Kakenya’s Story

By Patience Shawarira

On 1 October 2014, 263Chat held a fireside chat with Kakenya Ntaiya from Kenya, the chat was held under the theme ‘our girls our future’. The chat was held at Hypercube and was facilitated by Nigel Mugamu, Founder and CEO of 263Chat.

Kakenya’s story is one of courage and bravery. Narrating her story, Kakenya a humble and inspiring woman says at age 5 she already knew who her husband was.

“I grew up knowing who my husband was and everything I was taught was meant to prepare me for marriage”, says Kakenya.

She said in the Massai community once a woman reached age of 12/13 years she is considered ripe for marriage.  At that age normally a girl is expected to be at school but with the Massai community, educating a girl child is viewed as a waste of resources.

Instead a girl at that age is viewed as being mature enough to be married off and to take care of her husband and family. The question that pops to my mind when I heard all this was, is the body of a 12 year old children developed and ready enough to carry a child?

She says growing up in an African setting and being the first born and a girl child was torrid task for her because she had to basically become a mother from the time she could walk.

In narrating her story Kakenya said she had to negotiate with her father for her to go to school and to continue with her education upon reaching an age where she was expected to be married. Kakenya said she made a deal with her father. She would undergo the traditional Masaai rite of passage of female circumcision, if he would let her go to high school.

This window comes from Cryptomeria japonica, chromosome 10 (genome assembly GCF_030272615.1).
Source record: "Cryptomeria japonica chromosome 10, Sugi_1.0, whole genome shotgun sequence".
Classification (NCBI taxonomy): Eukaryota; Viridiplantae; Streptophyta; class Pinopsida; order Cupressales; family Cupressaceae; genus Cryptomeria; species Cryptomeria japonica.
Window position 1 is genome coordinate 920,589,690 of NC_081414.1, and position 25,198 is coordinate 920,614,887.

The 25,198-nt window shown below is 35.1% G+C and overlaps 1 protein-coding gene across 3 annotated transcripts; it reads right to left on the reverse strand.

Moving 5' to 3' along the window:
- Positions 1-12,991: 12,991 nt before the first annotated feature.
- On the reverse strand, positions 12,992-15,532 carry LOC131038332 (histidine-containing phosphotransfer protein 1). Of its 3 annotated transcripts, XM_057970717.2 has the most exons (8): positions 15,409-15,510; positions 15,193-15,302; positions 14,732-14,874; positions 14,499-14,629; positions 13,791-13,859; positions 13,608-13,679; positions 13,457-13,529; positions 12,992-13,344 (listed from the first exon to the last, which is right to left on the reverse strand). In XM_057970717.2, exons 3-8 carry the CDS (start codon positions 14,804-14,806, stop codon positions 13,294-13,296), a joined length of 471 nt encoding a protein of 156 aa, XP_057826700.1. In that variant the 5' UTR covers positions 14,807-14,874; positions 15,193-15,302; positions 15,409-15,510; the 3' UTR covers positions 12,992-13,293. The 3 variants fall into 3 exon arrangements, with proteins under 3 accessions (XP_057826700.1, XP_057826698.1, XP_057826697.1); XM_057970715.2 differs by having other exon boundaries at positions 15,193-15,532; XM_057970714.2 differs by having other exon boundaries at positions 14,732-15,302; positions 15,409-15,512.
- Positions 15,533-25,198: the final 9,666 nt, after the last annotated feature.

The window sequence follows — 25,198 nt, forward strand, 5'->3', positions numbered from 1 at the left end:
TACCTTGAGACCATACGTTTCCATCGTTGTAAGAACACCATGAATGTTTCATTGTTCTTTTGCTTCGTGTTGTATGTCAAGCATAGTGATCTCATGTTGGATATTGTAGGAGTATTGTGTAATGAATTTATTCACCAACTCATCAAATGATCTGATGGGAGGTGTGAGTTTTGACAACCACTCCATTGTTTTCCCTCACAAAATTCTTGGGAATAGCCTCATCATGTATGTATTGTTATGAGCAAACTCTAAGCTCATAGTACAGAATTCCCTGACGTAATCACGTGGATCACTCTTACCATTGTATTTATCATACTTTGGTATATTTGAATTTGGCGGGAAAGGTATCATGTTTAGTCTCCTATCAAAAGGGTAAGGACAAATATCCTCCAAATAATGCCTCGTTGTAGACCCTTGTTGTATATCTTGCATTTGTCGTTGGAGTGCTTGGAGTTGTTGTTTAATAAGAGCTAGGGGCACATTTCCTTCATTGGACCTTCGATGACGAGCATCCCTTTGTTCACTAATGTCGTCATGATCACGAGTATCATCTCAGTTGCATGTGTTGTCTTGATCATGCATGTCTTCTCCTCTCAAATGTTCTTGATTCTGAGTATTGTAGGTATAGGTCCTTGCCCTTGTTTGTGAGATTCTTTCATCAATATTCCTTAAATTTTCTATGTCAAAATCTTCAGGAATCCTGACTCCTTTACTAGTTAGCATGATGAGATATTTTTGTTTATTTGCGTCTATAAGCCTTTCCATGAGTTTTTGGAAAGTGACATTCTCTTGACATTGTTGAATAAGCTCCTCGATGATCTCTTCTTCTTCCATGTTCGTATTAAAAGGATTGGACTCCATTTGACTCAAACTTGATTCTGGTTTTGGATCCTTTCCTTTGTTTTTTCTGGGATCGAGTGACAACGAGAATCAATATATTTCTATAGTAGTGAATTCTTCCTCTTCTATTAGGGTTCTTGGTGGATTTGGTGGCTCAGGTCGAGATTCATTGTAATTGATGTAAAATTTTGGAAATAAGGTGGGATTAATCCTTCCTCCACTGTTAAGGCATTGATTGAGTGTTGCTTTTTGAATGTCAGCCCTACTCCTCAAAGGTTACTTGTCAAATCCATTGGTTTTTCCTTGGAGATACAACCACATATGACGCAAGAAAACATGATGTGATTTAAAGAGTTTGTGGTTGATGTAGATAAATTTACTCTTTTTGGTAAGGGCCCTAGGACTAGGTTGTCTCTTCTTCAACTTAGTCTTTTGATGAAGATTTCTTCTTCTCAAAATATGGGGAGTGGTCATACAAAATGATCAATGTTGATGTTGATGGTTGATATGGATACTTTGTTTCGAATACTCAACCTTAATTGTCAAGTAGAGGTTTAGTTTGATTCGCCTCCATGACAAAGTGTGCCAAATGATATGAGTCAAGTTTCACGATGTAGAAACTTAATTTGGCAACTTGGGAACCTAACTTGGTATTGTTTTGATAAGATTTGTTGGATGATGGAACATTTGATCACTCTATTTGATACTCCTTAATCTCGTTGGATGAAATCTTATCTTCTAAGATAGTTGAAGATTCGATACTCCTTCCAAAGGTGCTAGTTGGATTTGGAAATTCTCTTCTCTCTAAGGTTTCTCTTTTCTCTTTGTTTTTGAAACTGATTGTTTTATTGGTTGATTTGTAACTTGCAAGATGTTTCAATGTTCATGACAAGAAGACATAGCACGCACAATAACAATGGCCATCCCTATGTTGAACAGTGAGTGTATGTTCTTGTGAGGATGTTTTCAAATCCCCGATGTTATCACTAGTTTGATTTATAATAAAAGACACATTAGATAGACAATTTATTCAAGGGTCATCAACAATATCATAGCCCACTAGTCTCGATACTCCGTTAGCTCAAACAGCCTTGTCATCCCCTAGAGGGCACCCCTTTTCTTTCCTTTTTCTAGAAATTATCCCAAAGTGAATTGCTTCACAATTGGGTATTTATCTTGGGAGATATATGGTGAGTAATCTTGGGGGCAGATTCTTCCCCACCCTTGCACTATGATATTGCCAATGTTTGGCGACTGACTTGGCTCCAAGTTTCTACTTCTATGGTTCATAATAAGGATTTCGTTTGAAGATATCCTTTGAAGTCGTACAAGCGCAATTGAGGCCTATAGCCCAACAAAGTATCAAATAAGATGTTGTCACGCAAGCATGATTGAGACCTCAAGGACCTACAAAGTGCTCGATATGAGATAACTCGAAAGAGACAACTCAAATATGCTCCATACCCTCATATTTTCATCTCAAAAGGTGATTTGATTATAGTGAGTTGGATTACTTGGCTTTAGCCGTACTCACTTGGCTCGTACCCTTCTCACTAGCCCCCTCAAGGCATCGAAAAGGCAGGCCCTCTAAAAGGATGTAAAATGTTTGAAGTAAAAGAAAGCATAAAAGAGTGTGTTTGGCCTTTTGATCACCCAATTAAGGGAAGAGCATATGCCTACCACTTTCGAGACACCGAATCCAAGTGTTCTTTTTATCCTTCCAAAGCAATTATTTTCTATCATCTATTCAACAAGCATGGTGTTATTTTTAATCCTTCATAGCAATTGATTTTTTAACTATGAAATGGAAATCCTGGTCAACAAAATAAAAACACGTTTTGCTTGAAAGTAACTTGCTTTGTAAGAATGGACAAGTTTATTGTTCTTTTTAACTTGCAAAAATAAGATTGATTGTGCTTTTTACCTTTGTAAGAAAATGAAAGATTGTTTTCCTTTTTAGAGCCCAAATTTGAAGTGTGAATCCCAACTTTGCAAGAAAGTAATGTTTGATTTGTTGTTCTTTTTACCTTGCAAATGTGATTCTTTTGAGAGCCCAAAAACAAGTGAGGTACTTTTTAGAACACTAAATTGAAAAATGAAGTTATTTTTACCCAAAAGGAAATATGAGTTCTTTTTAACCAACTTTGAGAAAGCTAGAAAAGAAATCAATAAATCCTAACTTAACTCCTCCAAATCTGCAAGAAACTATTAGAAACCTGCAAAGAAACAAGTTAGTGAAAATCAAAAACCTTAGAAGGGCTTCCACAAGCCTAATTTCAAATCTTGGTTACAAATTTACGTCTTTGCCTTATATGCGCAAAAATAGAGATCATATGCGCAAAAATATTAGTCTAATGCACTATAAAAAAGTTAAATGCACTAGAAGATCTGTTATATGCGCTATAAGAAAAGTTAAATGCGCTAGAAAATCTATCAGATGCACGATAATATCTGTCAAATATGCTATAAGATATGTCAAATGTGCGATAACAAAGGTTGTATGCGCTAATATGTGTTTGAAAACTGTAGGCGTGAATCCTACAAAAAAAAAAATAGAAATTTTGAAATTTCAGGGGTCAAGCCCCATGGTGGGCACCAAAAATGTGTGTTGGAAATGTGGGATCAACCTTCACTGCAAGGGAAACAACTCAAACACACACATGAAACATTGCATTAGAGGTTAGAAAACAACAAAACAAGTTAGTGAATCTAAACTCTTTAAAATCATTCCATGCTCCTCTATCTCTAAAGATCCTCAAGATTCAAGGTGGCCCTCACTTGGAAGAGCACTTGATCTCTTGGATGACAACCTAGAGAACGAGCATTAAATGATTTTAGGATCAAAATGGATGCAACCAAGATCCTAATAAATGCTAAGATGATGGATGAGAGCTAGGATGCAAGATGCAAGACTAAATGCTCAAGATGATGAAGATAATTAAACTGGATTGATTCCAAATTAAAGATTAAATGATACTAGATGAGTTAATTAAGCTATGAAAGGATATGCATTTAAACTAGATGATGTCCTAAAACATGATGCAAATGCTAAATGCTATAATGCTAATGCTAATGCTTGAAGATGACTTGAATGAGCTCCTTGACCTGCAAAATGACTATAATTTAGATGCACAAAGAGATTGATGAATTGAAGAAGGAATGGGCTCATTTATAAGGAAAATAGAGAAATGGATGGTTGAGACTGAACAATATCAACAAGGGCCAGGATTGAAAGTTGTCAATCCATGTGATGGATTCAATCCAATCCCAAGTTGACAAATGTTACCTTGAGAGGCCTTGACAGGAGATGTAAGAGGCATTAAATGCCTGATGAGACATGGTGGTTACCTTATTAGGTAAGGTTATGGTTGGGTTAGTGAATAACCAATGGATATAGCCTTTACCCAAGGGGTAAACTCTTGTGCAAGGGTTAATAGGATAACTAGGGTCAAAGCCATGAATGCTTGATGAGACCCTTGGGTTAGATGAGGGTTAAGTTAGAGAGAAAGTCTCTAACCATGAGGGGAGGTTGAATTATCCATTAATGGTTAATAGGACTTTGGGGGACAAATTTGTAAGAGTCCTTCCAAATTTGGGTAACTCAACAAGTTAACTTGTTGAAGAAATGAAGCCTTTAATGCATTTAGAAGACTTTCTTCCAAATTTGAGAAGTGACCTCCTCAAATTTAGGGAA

Kakenya tells the fearless story of continuing to college, and of working with her village elders to build a school for girls in her community.

Kakenya said upon completing her education she got a scholarship to go and study in United States of America, where she later learnt that the practise of FMG was unlawful in Kenya and that she did not have to go through the practise. Kakenya said,

“I learned that ceremony I went through is called female genital mutilation. I learned that it was against the law in Kenya. I learned that I did not have to trade part of my body to get an education …”

Kakenya is passionate about empowering the girl child.

Kakenya said upon her return to Kenya, she solicited the help of her elders and built a school for girls, which seeks to empower and motivate young girls through education and to break the cycle of destructive cultural practises such as female mutilation and early forced marriage. She said to date she has managed to educate 125 children from poor and marginalised families who do have the financial resources to send a girl child to school.  She said the school is a safe place for girls to pursue their dreams.

“These girls needed a place where they could be nurtured and a place where they could be told that marriage is not the end,” explains Ntaiya

“as we speak right now, 125 girls will never be mutilated. 125 girls will not be married when they are 12-years-old. 125 girls are creating and achieving their dream…”

“I have girls in my school right now — they have dreams of wanting to be pilots, they want to be doctors. They want to explore the world”, says Ntaiya.

She said by educating at least one girl child per household she is education a nation because the girl will ensure that her siblings are also educated.

Patience Shawarira is a journalist who is passionate about gender issues, she writes in her personal capacity. She can be contacted on email: pshawarira@yahoo.com

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